Langdon exhaled, turning a longing glance back up the open-air escalator. Nothing's wrong at all, he lied to himself, trudging back toward the elevator. As a boy, Langdon had fallen down an abandoned well shaft and almost died treading water in the narrow space for hours before being rescued. Since then, he'd suffered a haunting phobia of enclosed spaces—elevators, subways, squash courts. The elevator is a perfectly safe machine, Langdon continually told himself, never believing it. It's a tiny metal box hanging in an enclosed shaft! Holding his breath, he stepped into the lift, feeling the familiar tingle of adrenaline as the doors slid shut. Two floors. Ten seconds.

电梯开动时法希说:"你和索尼埃先生,你们从未说过话吗?从未通信?有没有互相寄过邮件什么的?"

"You and Mr. Saunière," Fache said as the lift began to move, "you never spoke at all? Never corresponded? Never sent each other anything in the mail?"

又是一个古怪的问题。兰登摇摇头。"没有。从没有过。"

Another odd question. Langdon shook his head. "No. Never." Fache cocked his head, as if making a mental note of that fact. Saying nothing, he stared dead ahead at the chrome doors.

法希扬起头,好像要把这事实记在脑子里。他一言不发,死盯着眼前的铬钢门。

As they ascended, Langdon tried to focus on anything other than the four walls around him. In the reflection of the shiny elevator door, he saw the captain's tie clip—a silver crucifix with thirteen embedded pieces of black onyx. Langdon found it vaguely surprising. The symbol was known as a crux gemmata—a cross bearing thirteen gems—a Christian ideogram for Christ and His twelve apostles. Somehow Langdon had not expected the captain of the French police to broadcast his religion so openly. Then again, this was France; Christianity was not a religion here so much as a birthright.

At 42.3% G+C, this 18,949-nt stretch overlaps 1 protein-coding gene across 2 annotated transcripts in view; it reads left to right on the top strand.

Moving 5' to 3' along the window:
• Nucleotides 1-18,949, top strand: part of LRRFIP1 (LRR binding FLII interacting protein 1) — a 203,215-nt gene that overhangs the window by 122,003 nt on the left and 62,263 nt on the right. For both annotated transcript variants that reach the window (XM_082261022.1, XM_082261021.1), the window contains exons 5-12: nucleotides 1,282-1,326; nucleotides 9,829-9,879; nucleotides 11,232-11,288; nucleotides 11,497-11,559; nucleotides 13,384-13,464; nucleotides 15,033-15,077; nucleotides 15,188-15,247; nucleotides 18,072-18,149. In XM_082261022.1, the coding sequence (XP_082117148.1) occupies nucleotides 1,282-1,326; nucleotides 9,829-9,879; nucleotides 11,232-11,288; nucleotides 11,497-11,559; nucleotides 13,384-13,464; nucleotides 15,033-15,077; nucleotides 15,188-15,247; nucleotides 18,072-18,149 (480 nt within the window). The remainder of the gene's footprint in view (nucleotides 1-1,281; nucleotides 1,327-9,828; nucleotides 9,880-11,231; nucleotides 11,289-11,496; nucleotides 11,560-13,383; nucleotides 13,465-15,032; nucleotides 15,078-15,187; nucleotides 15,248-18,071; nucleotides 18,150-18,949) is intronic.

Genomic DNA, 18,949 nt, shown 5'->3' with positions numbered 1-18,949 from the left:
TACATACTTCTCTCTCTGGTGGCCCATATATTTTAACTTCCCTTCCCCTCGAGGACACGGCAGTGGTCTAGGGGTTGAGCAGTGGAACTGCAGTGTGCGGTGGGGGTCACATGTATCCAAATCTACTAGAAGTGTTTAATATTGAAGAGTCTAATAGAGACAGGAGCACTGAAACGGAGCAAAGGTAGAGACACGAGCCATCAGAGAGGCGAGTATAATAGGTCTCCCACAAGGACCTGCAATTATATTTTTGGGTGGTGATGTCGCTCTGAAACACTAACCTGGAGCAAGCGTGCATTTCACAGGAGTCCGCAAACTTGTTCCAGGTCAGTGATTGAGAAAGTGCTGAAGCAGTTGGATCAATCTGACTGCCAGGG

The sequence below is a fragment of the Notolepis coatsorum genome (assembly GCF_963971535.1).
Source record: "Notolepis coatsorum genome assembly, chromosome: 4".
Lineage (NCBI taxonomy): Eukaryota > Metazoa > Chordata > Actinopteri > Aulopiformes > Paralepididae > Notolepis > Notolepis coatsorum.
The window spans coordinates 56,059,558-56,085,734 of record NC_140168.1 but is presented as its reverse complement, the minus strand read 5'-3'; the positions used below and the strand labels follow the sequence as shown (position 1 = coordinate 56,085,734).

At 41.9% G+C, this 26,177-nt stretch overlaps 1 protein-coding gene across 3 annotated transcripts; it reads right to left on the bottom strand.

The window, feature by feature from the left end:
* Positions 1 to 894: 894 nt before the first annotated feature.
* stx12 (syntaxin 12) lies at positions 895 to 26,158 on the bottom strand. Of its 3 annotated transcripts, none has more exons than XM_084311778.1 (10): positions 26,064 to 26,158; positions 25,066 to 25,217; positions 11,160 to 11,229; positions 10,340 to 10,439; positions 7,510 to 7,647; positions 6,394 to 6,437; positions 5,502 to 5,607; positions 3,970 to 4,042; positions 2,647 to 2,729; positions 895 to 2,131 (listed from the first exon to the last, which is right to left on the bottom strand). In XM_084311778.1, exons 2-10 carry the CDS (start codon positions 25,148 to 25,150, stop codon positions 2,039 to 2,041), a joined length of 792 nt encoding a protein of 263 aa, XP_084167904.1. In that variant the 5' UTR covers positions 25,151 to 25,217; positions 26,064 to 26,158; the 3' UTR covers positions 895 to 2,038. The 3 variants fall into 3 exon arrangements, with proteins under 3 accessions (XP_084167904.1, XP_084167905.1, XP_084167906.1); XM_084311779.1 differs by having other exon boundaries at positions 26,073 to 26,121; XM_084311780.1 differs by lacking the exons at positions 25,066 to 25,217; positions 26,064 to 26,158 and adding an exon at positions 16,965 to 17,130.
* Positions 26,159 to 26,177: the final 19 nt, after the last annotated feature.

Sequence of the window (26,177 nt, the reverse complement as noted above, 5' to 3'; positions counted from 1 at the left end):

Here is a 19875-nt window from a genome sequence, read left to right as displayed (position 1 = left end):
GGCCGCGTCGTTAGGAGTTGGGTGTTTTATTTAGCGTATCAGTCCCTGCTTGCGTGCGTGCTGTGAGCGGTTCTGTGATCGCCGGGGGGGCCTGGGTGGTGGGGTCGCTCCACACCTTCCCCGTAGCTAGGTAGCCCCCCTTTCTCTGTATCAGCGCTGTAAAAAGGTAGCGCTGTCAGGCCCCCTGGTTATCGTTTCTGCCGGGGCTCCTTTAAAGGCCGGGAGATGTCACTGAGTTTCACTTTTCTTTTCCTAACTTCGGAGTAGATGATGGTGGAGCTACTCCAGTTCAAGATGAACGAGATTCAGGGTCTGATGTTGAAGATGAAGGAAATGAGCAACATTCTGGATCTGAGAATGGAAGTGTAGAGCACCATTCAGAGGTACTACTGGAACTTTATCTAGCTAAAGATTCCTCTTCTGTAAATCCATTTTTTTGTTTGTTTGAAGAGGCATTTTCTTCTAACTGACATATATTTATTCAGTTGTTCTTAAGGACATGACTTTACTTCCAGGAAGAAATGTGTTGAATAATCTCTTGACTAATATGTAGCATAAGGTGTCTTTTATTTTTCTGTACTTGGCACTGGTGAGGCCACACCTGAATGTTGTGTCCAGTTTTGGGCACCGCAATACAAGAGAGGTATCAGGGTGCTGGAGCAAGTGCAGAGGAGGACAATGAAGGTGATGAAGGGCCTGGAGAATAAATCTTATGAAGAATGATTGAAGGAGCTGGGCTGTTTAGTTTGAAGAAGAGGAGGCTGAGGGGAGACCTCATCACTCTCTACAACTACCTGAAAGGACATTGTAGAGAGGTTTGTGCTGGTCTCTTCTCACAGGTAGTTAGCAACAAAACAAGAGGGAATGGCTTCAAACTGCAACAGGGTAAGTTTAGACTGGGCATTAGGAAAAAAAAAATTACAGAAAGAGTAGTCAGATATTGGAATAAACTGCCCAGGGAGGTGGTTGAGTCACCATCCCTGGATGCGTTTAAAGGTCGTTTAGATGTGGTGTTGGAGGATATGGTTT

在上升过程中,兰登尽力把注意力集中到其它东西上,他不敢想他周围的四面墙。光洁的电梯门能照出人影,从反射的影像中,兰登看到局长的领带夹--一个镶有十三颗黑色缟玛瑙的银质十字架。兰登感觉到有一些说不清道不明的惊奇。这种标志被称作宝石十字架--带有十三颗宝石的十字架--是基督教关于耶稣和他的十二个门徒的表意符号。这位法国警察局长这么公开地宣扬自己所信奉的宗教,倒有点出乎兰登的预料。而且,这是在法国,基督教并不是那么一个一生下来就得信奉的宗教。

"It's a crux gemmata" Fache said suddenly.

"这是宝石十字架。"法希突然说。

Startled, Langdon glanced up to find Fache's eyes on him in the reflection.

兰登吓了一跳,抬头看了一眼,从反射中可以看到法希的眼睛正盯着他。

The elevator jolted to a stop, and the doors opened.

电梯一顿,停了下来。门开了。

Langdon stepped quickly out into the hallway, eager for the wide-open space afforded by the famous high ceilings of the Louvre galleries. The world into which he stepped, however, was nothing like he expected.

兰登迅速走出电梯,走进厅廊。他渴望享受卢浮宫画廊高得出名的天花板下那宽敞的空间。然而,刚才他所步入的那个狭小空间可一点也不是他想要的那种。

Surprised, Langdon stopped short.

兰登怔住了,突然停了下来。

Fache glanced over. "I gather, Mr. Langdon, you have never seen the Louvre after hours?"

法希扫了他一眼。"兰登先生,我想你从未在卢浮宫不开放的时候进来过。"

I guess not, Langdon thought, trying to get his bearings.

我想我是没来过。兰登心里想,尽量使自己不失态。

Usually impeccably illuminated, the Louvre galleries were startlingly dark tonight. Instead of the customary flat-white light flowing down from above, a muted red glow seemed to emanate upward from the baseboards—intermittent patches of red light spilling out onto the tile floors.

卢浮宫大画廊通常光线极充足,但今夜却是惊人的黑暗。今夜没有平常从上面倾泻而下的柔和的灯光,只有踢脚线处似乎有微微的红光发出,这一处,那一处,断断续续照在地板上。